Prime minister of one of Libya's rival governments says 2,000 people believed dead in flooding in eastern Libya.

Libya flooding: 2,000 people believed dead


The head of one of Libya’s rival governments said Monday that 2,000 people are feared dead in flooding that swept through the eastern parts of the north African nation.

In a phone interview with al-Masar television station Monday, Prime Minister Ossama Hamad said that 2,000 were feared dead in the eastern city of Derna, and thousands of others are reported missing.

He said the floods have swept away entire neighborhoods in Derna, which has been declared a disaster zone, after the country was hit by Mediterranean storm Daniel.

THIS IS A BREAKING NEWS UPDATE. AP’s earlier story follows below.

At least 27 people were reported dead Monday in eastern Libya after the Mediterranean storm Daniel caused devastating floods over the weekend in different parts of the North African nation. Authorities declared at least one city a disaster zone.

Othman Abduljaleel, the health minister of the east Libya government, announced the death toll Monday afternoon in a telephone interview on the Saudi-owned satellite news channel Al-Arabiya. He said at least 50 others were missing.

Abduljaleel said the tally didn’t include the city of Derna — declared a disaster zone — where the situation remained unclear as of Monday afternoon.

The dead included 12 people in the eastern town of Bayda, the town’s main medical centre said. Another seven people were reported dead in the coastal town of Susa in northeastern Libya, according to the Ambulance and Emergency Authority. Seven others were reported dead in the towns of Shahatt and Omar al-Mokhtar, the minister said.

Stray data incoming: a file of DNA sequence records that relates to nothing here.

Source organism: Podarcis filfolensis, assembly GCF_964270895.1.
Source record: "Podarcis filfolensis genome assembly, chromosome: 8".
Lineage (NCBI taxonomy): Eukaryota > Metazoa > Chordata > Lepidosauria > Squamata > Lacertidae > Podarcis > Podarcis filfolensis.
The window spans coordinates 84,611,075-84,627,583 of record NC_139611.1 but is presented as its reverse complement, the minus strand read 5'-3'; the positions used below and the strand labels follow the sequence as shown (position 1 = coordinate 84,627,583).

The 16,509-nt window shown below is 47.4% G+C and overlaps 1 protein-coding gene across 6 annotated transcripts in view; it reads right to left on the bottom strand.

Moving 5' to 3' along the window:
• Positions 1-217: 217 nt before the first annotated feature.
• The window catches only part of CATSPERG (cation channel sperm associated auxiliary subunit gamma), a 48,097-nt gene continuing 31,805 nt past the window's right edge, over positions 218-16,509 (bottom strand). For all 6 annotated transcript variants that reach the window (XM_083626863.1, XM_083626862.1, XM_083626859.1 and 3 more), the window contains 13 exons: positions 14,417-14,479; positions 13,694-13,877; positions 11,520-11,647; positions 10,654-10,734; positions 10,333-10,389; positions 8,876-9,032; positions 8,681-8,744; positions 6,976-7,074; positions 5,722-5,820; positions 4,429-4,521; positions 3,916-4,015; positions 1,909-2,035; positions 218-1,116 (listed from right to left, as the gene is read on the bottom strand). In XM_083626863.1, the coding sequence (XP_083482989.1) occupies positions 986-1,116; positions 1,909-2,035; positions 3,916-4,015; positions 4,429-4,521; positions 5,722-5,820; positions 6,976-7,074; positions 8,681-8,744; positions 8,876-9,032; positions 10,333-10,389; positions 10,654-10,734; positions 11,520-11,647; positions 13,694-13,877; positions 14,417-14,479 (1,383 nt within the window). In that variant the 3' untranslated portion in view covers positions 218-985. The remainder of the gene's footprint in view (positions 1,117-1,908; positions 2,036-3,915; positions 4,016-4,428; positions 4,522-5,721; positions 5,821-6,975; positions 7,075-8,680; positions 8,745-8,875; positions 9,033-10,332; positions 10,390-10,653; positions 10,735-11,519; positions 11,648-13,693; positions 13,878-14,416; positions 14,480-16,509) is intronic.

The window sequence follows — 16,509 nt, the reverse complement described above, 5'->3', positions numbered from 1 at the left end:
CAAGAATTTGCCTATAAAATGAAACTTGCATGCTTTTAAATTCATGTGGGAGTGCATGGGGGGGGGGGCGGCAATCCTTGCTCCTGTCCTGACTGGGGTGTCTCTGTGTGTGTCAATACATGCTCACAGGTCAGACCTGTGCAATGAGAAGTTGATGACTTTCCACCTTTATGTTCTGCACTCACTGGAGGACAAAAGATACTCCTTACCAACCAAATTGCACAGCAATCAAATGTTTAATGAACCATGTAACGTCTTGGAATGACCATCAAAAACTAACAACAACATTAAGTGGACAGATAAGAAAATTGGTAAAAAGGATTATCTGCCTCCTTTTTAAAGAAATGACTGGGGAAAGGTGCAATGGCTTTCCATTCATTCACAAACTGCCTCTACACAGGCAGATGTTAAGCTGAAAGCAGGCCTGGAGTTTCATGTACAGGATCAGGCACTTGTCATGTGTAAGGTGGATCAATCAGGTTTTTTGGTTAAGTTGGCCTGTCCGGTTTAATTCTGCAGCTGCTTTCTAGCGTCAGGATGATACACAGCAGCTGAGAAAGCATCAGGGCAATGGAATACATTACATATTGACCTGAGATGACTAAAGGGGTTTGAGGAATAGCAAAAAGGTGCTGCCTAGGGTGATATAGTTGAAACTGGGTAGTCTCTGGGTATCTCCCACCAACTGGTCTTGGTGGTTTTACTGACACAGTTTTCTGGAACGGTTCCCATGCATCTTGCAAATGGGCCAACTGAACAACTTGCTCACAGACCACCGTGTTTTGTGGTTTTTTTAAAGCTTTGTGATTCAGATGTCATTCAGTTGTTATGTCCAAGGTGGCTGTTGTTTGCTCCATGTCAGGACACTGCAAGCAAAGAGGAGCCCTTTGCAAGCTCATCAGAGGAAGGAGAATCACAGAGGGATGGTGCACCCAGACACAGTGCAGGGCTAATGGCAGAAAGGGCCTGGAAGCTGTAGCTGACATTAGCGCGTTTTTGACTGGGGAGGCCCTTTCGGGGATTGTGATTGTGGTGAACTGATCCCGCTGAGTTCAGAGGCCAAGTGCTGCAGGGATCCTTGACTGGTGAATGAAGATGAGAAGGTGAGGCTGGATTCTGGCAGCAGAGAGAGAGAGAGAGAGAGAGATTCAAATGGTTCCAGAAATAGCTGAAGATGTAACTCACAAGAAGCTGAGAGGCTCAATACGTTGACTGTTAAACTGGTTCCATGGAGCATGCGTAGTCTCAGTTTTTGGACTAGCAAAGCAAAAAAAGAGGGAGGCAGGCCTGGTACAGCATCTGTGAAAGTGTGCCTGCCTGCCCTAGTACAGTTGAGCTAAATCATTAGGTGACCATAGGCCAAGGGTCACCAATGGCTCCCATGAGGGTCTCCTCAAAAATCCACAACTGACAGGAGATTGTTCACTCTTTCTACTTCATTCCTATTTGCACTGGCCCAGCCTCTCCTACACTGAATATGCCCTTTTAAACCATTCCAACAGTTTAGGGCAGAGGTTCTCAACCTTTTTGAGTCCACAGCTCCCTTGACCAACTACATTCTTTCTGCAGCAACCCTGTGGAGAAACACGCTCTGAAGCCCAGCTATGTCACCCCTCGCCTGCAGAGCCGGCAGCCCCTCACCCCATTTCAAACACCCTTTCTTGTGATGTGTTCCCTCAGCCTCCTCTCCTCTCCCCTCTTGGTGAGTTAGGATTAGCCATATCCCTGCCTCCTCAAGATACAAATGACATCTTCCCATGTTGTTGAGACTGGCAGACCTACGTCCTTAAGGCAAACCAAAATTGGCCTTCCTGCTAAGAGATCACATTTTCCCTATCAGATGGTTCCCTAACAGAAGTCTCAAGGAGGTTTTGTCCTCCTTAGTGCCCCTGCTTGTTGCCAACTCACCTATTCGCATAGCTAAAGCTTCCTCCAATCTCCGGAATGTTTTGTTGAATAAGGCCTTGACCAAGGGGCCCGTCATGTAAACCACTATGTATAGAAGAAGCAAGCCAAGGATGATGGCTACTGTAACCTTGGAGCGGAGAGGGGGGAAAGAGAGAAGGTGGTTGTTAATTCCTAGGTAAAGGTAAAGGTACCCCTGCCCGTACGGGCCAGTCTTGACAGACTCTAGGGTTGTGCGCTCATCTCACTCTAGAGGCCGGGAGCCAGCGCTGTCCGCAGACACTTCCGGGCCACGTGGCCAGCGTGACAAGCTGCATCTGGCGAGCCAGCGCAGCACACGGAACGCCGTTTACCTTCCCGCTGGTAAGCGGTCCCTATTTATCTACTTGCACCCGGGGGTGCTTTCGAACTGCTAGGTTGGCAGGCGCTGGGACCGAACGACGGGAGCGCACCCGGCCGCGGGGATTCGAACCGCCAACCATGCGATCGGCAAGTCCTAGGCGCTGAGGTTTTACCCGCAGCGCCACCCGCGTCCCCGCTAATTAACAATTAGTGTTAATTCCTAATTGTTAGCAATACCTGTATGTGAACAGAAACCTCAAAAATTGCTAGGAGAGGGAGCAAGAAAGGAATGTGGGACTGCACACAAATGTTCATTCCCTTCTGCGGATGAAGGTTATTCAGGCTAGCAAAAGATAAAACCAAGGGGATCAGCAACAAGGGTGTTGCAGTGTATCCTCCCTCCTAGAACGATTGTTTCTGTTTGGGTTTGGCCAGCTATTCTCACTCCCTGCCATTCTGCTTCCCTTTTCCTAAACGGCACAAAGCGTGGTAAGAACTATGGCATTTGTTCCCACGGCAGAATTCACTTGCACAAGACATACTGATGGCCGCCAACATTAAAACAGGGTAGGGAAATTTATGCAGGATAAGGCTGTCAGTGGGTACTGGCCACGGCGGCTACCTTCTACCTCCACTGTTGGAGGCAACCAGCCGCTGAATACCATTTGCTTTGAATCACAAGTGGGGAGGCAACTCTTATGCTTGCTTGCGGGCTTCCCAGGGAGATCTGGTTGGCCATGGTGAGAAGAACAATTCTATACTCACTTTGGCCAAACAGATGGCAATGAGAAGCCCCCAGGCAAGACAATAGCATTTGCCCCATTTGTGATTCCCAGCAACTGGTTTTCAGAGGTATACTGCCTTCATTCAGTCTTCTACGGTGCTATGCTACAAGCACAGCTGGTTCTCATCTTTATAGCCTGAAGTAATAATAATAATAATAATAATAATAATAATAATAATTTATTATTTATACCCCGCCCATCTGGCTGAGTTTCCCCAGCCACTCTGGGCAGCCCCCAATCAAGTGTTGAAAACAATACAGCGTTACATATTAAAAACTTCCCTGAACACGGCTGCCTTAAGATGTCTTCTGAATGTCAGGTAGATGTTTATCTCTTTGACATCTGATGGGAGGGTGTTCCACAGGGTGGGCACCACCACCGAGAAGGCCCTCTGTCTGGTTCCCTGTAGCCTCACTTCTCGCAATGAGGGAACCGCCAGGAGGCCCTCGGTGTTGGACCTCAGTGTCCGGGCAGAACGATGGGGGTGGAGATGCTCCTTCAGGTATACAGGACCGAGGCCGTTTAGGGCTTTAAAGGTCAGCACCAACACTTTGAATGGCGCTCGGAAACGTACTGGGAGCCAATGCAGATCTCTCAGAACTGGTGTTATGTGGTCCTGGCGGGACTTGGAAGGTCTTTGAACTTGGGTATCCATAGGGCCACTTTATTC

One other person was confirmed dead Sunday. The man was stuck in his car and surrounded by floods in the eastern town of Marj, according to Walid al-Arfi, spokesperson for the government-run emergency response agency in eastern Libya.

The Libyan Red Crescent said it lost contact with one of its workers as he attempted to help a stuck family in Bayda. Dozens of others were reported missing, and authorities fear they could have died in the floods that destroyed homes and other properties in several towns in eastern Libya, according to local media.

Derna, which was the worst hit, has become inaccessible and local media reported that the situation there was catastrophic with no electricity or communications.

Over the weekend, Libyans shared footage on social media showing flooded houses and roads in many areas across eastern Libya. They pleaded for help as floods besieged people inside their homes and in their vehicles.

Ossama Hamad, the prime minister of the east Libya government, has declared Derna a disaster zone after heavy rainfall and floods destroyed much of the city. He also government declared a state of emergency Saturday and suspended classes as a precaution ahead of the storm, which made landfall overnight.

The prime minister announced Monday a three-day of mourning and ordered flags across the country to be lowered to half-mast.

Controlling eastern and western Libya, Cmdr. Khalifa Hifter deployed troops to help residents in Benghazi and other eastern towns. Ahmed al-Mosmari, a spokesperson for Hifter’s forces, said they lost contact with five troops who were helping besieged families in Bayda.

Libya, a country with over 6 million people, suffers from debilitating infrastructure after more than a decade of conflict. The Mediterranean nation has plunged into chaos since a NATO-supported uprising in 2011 toppled longtime dictator Moammar Gadhafi who was later killed.

The oil-rich country has been divided for most of the past decade between rival administrations in the east and west. Each administration is backed by armed groups and militias, and foreign governments.

Storm Danial is expected to arrive in parts of west Egypt on Monday, and the country’s meteorological authorities warned about possible rain and bad weather.